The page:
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Employers key to fixing immigration

Consider this immigration case from Canada: Three years ago, a Mexican sister and brother moved illegally to Toronto. Brenda Garcia, 30, filed for refugee status, claiming fear of persecution back home for being lesbian. Her brother, 18-year-old Daniel Garcia, enrolled in a Toronto high school. Both said they might be killed upon returning to Mexico City.

Here are two fairly harmless individuals. (Daniel was said to be a very good student.) Toronto neighbors supported their cause. But the judge didn’t buy the story of persecution. Canada deported Brenda to Mexico two days after Christmas, and Daniel was returned on New Year’s Day.

On the surface, Canada’s action sounds heartless. But this is how you retain public support for a large immigration program that generously extends government benefits, including health care, to newcomers. You don’t tolerate game-playing with the rules.

And that’s what was wrong with such seemingly big-hearted proposals as the recently shelved Dream Act. Backed mostly by Democrats, the legislation would have helped illegal immigrants who arrived in this country as children and completed two years of college or military service become citizens. We saw the parade of exemplary young people. They were a lot like Brenda and Daniel Garcia.

Unfortunately, the Dream Act was an emotionally manipulative end run around our immigration laws. It added to the public’s cynicism over congressional intentions while distracting attention from a bipartisan proposal that would have accomplished the same thing.

You remember the immigration “grand bargain” of 2007. That bipartisan proposal went down in flames because Americans saw it as another amnesty paired with an empty promise of more stringent enforcement.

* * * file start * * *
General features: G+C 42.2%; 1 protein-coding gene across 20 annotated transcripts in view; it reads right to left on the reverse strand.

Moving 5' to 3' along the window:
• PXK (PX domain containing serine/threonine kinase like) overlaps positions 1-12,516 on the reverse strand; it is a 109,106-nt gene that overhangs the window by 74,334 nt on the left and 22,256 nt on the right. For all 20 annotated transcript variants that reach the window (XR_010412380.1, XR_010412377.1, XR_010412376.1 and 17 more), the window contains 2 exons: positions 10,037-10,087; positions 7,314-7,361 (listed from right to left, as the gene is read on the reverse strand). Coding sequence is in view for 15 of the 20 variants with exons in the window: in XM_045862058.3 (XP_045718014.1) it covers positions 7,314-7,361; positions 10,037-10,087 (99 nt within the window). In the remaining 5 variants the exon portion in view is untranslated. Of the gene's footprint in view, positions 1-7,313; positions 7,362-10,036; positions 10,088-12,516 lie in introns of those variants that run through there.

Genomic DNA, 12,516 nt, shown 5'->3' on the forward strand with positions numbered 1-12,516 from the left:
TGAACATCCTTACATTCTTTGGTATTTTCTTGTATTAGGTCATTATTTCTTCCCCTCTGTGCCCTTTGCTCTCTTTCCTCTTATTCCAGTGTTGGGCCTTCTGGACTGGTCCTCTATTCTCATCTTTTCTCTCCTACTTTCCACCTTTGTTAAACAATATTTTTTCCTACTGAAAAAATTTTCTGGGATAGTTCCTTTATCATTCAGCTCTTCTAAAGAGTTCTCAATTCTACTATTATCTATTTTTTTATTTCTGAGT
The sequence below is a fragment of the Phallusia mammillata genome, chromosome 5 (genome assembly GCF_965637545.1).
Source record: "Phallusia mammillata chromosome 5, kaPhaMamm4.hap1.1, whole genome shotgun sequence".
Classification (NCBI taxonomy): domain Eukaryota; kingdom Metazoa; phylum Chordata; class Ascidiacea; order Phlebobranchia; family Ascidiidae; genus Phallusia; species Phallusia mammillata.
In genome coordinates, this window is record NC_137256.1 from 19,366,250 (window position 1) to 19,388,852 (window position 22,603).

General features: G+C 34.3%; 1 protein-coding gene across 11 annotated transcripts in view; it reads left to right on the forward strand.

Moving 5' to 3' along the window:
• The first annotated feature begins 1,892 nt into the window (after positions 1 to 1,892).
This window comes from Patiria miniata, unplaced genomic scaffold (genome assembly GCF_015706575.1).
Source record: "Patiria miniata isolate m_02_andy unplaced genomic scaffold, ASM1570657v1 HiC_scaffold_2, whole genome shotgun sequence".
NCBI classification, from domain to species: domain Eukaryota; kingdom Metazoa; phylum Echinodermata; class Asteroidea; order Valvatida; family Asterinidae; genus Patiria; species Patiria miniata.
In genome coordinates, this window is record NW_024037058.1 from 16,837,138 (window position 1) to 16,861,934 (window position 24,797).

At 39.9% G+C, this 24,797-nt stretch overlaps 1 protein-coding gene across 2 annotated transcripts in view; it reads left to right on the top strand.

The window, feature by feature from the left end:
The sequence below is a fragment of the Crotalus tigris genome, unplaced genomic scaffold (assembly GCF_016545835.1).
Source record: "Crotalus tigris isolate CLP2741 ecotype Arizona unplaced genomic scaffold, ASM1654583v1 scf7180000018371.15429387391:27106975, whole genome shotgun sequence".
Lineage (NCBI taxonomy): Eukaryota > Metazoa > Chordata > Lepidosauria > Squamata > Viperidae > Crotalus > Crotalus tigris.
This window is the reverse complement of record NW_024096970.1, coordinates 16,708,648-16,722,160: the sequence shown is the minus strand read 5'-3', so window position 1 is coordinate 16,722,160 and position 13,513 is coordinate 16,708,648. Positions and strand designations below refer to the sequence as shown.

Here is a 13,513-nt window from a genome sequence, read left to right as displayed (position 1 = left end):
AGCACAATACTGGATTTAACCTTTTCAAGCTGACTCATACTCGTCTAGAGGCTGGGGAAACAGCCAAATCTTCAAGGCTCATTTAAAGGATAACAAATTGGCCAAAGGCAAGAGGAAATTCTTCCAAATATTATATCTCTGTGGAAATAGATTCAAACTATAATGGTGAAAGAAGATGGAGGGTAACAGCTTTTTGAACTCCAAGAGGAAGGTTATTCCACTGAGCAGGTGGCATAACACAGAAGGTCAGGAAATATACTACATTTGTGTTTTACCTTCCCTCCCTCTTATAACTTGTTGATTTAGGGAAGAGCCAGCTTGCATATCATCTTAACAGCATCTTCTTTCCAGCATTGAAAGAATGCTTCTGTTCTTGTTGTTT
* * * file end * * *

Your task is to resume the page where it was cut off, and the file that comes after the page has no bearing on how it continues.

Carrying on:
The proposal for comprehensive immigration reform would put most illegal immigrants on the “path to citizenship,” while instituting an enforcement system that would fine or possibly jail employers who hire undocumented workers. The job magnet that attracts the vast majority of illegal immigrants would thus be gone and the problem mostly solved.

Recall that 2007 was a year before the economic roof caved in. What’s left in the gray dawn of 2011 is a new reality that was masked by the housing bubble: Americans with little education have a very tough future in the global economy. The idea of flooding our labor force with low-skilled competition is crazier than ever.

These changing circumstances have sparked the movement to end birthright citizenship. The 14th Amendment to the U.S. Constitution declares that anyone born on America soil is automatically a U.S. citizen.

Opponents of birthright citizenship argue that it also attracts more illegal immigrants. Actually, the notion that “anchor babies” – American-born children of illegal immigrants – can easily alter their parents’ status is something of a myth. Such children cannot sponsor their parent for legal status until they are 21.

But the idea of U.S.-born children getting all the rights of American citizenship surely must add to the attraction of coming to the United States without papers. Deported illegal immigrants with U.S.-born children often charge American authorities with breaking up their families. (Of course, their children could return with them to their home countries.) Such accusations add to the general impression that birthright citizenship is a loophole for illegal immigration.

By the way, Canada also allows for birthright citizenship. Granted, it’s easier for poor Central Americans to cross into the United States than to travel to Canada. But birthright citizenship wasn’t a big American concern before we opened our economy to illegal labor.

And dragging this hot element into today’s immigration debate will make comprehensive reform still harder to achieve. Get the basics done – no more hiring of illegal workers – and everything else may fall into place.

Froma Harrop is a columnist for the Providence Journal.


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